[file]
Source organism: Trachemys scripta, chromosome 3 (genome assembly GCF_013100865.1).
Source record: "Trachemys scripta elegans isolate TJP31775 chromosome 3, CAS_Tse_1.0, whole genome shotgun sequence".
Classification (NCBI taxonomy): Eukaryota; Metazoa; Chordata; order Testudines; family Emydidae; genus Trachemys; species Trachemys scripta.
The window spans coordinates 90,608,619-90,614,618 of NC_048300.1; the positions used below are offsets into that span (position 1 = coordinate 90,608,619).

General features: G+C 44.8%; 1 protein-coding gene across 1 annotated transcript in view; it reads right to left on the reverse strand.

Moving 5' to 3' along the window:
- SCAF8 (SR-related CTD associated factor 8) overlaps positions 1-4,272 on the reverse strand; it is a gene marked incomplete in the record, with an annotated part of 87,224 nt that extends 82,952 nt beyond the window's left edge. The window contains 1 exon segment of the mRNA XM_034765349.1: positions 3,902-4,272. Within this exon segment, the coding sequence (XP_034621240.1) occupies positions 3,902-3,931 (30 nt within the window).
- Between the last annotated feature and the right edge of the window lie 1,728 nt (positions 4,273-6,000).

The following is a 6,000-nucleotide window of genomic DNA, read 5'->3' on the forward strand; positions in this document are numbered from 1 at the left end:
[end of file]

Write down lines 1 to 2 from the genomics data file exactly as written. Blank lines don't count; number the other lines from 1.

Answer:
Source organism: Trachemys scripta, chromosome 3 (genome assembly GCF_013100865.1).
Source record: "Trachemys scripta elegans isolate TJP31775 chromosome 3, CAS_Tse_1.0, whole genome shotgun sequence".